Aging coal plants are closing across the nation, along with a growing number of nuclear units, and utility planners are increasingly concerned about how best to replace this shuttered generation capacity. While improving energy efficiency has proven an effective and affordable alternative to building new power plants, this approach has its own cost in lower returns to investor-owned utilities. Now, an innovative approach to rate-setting is helping to spur energy efficiency, and it is earning praise from the utility industry in the process.
Getting energy-efficiency advocates and electric-utility executives to agree on anything related to rates has long been a struggle. The groups are often opponents during state-level ratemaking battles, with the former arguing for more efficiency incentives, and the latter making the case that such efficiency efforts force companies to work against their own business interests.
The reason for the disagreements is easy to see: utility revenue is most typically driven by the number of kilowatt-hours sold. This new approach to rate-setting breaks that connection, so utilities can continue to prosper, even as electricity sales fall.
The process of rate decoupling (also called “revenue regulation”) eliminates utilities’ “throughput incentive”—the motivation to boost sales by pushing out more electricity to customers—from their business models. Instead, state public utility commissions work with utilities to determine a fair return on the utility’s equity investments, providing what is, essentially, guaranteed income. Then kilowatt-hour rates are set for the various tiers of residential, commercial and industrial customers to create that income, as they would be otherwise. However, if revenue for any given year rises above the agreed-upon threshold—thanks to extreme weather, for example—the excess is returned to customers. Similarly, if successful efficiency measures or an economic downturn lead to revenues falling below the threshold, customers’ rates will rise accordingly.
Key to these plans is a built-in revenue adjustment mechanism that can handle revenue excesses or shortfalls without the need for the utility to present a full rate-case request. This is a big advantage for utilities and, arguably, their customers.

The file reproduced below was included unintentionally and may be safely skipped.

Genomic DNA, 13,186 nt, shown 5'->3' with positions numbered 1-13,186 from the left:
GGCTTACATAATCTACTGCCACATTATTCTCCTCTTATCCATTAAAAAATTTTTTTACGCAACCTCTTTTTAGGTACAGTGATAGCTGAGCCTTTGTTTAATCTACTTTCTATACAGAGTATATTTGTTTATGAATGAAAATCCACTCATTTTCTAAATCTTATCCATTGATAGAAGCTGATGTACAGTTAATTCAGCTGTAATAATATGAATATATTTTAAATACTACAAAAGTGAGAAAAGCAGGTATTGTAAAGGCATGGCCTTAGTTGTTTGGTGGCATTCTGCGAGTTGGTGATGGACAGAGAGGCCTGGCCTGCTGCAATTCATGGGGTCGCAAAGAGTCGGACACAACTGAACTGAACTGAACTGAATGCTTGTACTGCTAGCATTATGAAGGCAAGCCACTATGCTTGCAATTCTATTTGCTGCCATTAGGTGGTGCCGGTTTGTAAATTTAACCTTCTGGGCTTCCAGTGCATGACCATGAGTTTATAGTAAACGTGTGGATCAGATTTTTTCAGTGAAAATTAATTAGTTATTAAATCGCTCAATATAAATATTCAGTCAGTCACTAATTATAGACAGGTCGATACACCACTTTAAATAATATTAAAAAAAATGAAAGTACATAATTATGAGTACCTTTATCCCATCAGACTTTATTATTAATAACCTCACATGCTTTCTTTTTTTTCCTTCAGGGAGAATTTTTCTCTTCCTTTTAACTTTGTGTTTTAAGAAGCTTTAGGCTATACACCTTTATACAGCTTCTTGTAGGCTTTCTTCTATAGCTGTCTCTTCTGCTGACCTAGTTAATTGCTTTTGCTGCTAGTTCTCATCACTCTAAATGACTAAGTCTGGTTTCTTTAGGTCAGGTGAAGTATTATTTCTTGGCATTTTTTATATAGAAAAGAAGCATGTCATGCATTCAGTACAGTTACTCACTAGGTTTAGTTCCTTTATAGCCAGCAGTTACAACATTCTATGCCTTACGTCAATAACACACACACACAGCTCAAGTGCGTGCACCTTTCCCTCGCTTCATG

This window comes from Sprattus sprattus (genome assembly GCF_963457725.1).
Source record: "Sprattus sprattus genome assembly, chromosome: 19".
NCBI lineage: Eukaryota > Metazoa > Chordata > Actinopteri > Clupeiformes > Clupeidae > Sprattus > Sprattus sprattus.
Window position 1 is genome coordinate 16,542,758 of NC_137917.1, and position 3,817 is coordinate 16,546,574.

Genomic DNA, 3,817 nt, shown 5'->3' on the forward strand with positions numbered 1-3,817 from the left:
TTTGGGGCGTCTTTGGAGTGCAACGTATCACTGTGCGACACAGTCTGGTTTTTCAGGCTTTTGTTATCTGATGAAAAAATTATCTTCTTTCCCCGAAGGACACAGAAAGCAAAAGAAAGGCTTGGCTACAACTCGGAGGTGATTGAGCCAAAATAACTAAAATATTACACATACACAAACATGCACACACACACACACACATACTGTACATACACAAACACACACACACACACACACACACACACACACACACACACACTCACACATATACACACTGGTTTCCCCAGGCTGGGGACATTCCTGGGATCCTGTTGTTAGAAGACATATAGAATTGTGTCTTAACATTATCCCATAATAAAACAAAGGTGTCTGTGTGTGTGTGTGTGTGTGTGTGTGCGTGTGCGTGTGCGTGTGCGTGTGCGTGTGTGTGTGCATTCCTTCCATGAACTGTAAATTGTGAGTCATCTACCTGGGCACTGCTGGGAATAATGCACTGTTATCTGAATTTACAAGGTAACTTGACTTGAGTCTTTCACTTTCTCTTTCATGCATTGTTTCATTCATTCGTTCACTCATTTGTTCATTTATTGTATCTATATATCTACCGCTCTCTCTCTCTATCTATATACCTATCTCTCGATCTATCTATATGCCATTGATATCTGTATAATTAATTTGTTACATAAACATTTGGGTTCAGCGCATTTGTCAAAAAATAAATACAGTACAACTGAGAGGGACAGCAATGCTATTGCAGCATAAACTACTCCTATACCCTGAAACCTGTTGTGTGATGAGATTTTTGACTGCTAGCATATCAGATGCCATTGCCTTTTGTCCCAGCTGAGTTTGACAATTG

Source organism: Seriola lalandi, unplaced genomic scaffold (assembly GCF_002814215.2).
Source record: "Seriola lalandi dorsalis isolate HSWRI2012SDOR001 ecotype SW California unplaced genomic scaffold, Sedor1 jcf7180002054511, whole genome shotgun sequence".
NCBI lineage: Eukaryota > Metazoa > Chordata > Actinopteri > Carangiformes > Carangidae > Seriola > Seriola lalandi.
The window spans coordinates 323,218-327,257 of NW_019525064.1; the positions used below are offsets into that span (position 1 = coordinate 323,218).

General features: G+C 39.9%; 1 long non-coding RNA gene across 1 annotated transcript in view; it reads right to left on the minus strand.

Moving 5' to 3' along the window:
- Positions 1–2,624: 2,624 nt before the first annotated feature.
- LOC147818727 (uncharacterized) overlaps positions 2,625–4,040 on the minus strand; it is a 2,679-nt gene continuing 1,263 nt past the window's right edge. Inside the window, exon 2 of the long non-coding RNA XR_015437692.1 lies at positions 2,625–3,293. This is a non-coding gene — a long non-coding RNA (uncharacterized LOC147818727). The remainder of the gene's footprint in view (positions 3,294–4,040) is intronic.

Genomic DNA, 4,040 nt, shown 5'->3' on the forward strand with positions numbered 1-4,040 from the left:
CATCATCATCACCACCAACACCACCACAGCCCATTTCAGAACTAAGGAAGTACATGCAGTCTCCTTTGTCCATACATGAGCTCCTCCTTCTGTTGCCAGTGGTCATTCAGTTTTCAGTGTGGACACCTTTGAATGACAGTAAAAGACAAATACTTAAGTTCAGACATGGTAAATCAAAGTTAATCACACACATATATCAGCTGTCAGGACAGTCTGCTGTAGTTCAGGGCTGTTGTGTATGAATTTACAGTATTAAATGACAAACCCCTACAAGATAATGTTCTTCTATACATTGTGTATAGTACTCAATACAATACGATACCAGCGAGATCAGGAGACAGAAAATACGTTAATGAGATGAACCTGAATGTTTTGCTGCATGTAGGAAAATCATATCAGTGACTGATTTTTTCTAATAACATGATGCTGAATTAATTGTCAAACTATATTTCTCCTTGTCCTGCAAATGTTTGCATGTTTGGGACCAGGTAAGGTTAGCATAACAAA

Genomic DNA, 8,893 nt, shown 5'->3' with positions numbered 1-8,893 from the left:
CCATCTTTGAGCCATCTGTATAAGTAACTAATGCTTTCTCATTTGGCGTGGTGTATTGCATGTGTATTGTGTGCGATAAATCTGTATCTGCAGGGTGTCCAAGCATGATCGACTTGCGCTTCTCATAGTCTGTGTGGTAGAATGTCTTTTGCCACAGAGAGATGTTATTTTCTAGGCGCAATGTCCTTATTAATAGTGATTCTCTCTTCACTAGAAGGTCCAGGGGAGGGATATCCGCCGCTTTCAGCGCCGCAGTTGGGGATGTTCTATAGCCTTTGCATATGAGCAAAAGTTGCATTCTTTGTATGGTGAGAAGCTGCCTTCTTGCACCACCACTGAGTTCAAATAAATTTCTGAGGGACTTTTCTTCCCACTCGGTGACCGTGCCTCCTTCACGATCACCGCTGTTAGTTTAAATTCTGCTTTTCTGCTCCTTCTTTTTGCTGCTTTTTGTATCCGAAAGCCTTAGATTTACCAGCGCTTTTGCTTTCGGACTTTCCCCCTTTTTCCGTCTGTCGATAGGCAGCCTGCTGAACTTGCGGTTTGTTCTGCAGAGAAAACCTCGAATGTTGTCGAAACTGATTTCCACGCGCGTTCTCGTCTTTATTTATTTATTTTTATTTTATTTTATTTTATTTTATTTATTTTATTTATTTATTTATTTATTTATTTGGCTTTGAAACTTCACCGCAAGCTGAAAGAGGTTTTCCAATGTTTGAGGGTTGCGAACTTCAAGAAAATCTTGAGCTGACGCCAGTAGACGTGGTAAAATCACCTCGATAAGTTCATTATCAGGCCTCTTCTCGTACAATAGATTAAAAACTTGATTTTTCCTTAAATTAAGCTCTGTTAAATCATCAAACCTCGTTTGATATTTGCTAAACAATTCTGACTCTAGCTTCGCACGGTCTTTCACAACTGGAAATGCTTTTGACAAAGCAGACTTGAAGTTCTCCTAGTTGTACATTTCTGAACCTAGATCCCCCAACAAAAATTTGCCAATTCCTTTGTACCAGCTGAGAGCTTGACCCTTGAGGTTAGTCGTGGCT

Rate case hearings can be contentious and expensive, and the costs can end up being baked into consumers’ monthly bills. Some have argued that guaranteed revenues could make it less expensive for utilities to get financing for capital investment projects because banks would see lower risk. A 2013 report by the Cambridge, Mass.-based Brattle Group, “The Impact of Revenue Decoupling on the Cost of Capital for Electric Utilities,” disputes this notion and argues against ratemakers, considering it as a possibility when establishing an allowed rate of return on equity.
Thirteen states and Washington, D.C., have adopted some form of rate decoupling, including the top seven states in the American Council for an Energy- Efficient Economy’s 2015 State Energy Efficiency Scorecard. In addition, a number of states have adopted some form of loss-recovery to ensure energy-efficiency improvements don’t negatively affect shareholder returns.
While much of the attention in rate-decoupling is directed toward maintaining electric utilities’ financial health, the programs can benefit consumers, as well. While energy-efficiency programs can mean higher rates, the demand reductions that result can mean lower customer bills, as has been the case in California, which first initiated rate-decoupling in 1981. As a 2013 study by the National Resources Defense Council (NRDC) shows, though kilowatt-hour rates are comparatively high in California, its customers’ annual electric bills are the ninth-lowest in the United States, nearly $700 less than those for the average household in Texas. Because of the success of efficiency efforts, average per-capita electricity demand has remained flat in California over the past 40 years, while the rest of the nation has seen a 50-percent increase.
Rate-decoupling programs are becoming more common just as the idea of what an electric utility is and does changes in the face of another decoupling—that of the long-assumed partnership between economic growth and increased electricity demand. As Bloomberg New Energy Finance noted in its “Sustainable Energy in America: 2016 Factbook,” electric-load growth last year rose an anemic 0.5 percent, compared to a projected 2.4 percent increase in gross domestic product (GDP). And, though the U.S. GDP grew by 10 percent between 2007 and 2015, primary energy consumption actually fell 2.4 percent over that period. Utilities that continue to focus revenue-building efforts only on pushing more kilowatts over their wires face the possibility of hard times in the near future.
Regardless of the motivation, there are strong indicators that the general notion of recognizing and addressing the impact energy-efficiency programs could have on utilities’ bottom lines will only become more important in rate-design cases. Both the NRDC and the Edison Electric Institute, the organization that represents interests of investor-owned utilities, have come out in favor of rate decoupling. Finding common ground between these two organizations is both a rare event and a sign the practice is likely to become more common.